“ The sorrows of a rich old Man,” are very entertaining; but annexed to them we find another of those unjustifiable exposures of private families, in an account of some circumstances connected with Lady Byron. This has, as usual, been extracted by the regular vehicles of administering slander-the daily papers, and has called forth an indignant remonstrance from some of the parties affected. We therefore say no more, in reprobation of the author's conduct,
than to observe, that we suppose after all, it will be to these little bits of gossip to which his work will chiefly owe its success. We regret this the more, as there are few works recently published, which have otherwise given us so much gratification. To those who are not possessed of our scruples, “the Living and the Dead" will be a volume more than usually fascinating. Narrative of a Survey of the Intertropical and Western Coast of
Australia, performed between the years 1818 and 1822, by Captain Phillip P. King, R. N. &c. &c. in 2 vols. illustrated by plates, charts, and wood cuts.-.-Murray.
Books of travels are always valuable, even if they are not very interesting, for it does sometimes happen, even in this age, when so many exist who succeed in writing about nothing; there are still some few who continue to make even the most spirit-stirring occurrences dull and vapid by their manner of narrating them. Captain King is not one of these.—He had a plain tale to tell of the expedition upon which he was employed, and he tells it well and manfully. There is no attempt at fine writing in his volumes, every thing is clear, straitforward, and intelligible; and his narrative of the voyage does him almost as much credit as the spirit and perseverance with which his plain account makes it evident that he conducted it; and those who take it up for the purpose, either of instruction or amusement, will meet with ample gratification.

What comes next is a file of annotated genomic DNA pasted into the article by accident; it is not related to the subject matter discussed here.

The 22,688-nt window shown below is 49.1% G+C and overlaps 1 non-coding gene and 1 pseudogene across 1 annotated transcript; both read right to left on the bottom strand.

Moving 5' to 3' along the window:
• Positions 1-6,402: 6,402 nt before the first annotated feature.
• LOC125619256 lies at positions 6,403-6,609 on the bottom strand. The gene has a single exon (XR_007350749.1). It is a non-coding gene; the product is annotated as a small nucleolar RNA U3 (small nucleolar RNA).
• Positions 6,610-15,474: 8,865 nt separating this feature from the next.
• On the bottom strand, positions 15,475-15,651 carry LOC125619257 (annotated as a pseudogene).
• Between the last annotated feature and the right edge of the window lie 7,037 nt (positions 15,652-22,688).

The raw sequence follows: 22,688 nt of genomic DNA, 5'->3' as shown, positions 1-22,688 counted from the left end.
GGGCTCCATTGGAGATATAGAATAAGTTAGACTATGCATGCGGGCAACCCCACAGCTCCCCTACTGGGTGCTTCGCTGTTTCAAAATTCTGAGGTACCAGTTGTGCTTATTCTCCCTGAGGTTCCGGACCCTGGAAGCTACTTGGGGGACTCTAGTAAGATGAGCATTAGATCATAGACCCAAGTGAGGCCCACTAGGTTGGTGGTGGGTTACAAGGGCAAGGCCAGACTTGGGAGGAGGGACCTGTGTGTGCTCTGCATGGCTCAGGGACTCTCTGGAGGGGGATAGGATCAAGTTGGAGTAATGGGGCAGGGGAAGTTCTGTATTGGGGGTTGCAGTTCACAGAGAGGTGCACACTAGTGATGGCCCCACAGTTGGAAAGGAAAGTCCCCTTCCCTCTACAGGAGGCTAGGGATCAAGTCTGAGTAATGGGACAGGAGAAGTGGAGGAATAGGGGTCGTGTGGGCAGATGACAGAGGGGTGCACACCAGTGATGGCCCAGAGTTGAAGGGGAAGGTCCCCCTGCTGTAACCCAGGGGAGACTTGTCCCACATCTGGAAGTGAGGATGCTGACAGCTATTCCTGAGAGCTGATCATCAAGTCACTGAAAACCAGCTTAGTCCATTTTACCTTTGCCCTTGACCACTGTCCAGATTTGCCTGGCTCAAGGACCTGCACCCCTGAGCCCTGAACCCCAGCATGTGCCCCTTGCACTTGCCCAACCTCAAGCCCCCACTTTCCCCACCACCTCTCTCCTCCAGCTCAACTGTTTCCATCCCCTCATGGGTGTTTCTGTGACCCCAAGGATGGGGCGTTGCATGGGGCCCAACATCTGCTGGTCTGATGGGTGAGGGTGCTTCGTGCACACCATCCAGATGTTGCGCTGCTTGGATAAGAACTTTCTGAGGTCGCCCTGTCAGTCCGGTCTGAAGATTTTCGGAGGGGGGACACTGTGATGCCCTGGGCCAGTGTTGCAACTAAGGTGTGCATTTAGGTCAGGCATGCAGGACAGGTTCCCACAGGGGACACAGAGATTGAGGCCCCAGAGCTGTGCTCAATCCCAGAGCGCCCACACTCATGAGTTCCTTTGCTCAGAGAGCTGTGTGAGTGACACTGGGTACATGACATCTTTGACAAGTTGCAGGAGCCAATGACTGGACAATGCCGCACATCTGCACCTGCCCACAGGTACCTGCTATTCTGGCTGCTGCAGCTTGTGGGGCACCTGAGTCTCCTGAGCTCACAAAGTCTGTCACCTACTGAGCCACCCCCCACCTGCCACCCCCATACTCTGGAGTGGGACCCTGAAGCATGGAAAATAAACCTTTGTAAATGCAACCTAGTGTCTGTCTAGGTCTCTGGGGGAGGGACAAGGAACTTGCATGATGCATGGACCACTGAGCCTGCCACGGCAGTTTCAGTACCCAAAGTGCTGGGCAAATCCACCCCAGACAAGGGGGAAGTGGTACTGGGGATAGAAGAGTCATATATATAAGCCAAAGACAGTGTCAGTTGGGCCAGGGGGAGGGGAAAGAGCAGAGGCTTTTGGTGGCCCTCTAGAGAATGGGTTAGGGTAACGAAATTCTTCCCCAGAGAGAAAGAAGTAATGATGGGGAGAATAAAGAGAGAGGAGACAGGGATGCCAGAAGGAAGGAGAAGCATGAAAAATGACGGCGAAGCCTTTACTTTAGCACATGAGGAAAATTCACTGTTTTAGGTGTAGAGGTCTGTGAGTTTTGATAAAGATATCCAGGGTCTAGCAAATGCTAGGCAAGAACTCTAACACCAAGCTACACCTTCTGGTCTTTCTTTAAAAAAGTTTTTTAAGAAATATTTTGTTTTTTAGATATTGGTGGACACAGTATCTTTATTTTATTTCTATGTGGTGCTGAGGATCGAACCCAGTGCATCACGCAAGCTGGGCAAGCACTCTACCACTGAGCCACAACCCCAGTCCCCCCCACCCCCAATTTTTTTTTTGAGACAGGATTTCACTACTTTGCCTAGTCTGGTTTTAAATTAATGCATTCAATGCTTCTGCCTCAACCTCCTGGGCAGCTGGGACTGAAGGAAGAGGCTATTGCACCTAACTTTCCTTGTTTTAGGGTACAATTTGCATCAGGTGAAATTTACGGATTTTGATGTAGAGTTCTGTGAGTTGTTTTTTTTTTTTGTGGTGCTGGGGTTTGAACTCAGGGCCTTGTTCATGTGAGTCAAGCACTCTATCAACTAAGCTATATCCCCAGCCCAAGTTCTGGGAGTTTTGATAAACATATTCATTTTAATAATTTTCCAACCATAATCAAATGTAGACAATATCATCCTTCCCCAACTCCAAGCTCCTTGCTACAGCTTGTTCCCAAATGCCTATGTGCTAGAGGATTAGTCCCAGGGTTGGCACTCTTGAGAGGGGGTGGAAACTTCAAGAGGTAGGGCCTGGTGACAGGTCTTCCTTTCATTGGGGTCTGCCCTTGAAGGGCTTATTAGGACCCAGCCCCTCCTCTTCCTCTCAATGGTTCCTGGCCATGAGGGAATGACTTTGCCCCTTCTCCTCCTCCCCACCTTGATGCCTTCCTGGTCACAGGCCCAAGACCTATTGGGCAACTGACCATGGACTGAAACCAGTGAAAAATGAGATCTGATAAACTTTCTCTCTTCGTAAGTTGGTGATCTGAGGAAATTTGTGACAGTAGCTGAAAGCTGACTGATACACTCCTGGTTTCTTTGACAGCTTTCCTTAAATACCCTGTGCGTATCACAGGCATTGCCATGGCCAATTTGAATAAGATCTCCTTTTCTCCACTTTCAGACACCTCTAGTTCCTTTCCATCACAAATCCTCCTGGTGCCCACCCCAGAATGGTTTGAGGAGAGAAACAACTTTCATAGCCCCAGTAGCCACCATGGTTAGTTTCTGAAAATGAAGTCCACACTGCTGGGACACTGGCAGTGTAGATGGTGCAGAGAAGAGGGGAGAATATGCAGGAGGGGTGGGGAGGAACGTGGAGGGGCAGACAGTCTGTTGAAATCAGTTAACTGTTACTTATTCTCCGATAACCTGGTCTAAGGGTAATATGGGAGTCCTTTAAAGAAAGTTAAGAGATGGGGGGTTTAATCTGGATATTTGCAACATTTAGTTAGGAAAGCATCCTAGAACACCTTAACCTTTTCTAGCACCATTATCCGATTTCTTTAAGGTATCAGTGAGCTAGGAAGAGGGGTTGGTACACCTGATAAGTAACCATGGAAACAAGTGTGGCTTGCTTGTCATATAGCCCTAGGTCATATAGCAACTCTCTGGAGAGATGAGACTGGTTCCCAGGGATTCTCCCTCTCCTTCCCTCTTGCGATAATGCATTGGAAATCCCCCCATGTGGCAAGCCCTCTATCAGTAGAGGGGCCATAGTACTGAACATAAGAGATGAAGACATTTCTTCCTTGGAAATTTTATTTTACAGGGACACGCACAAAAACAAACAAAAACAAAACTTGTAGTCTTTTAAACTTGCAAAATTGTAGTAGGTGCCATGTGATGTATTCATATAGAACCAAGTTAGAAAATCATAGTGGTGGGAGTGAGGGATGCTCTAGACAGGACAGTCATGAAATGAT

A good, and apparently minutely correct chart of the coast which Captain King surveyed, accompanies the book, which is further decorated by some very pretty engravings; one in particular (vol. I. p. 169), a view up the River Hastings, at its junction with King's River, is very beautiful, and would form an admirable subject of a scene at one of the great theatres for one of the more elegant species of melodramatic pantomime. The scenery delineated in it is highly pleasing and romantic, and is just such a place where we should expect to see a fairy bark, conducted by swans gracefully floating, and bearing in it one of those lovely creatures of which Miss Foote, in her better days, was so charming a representative.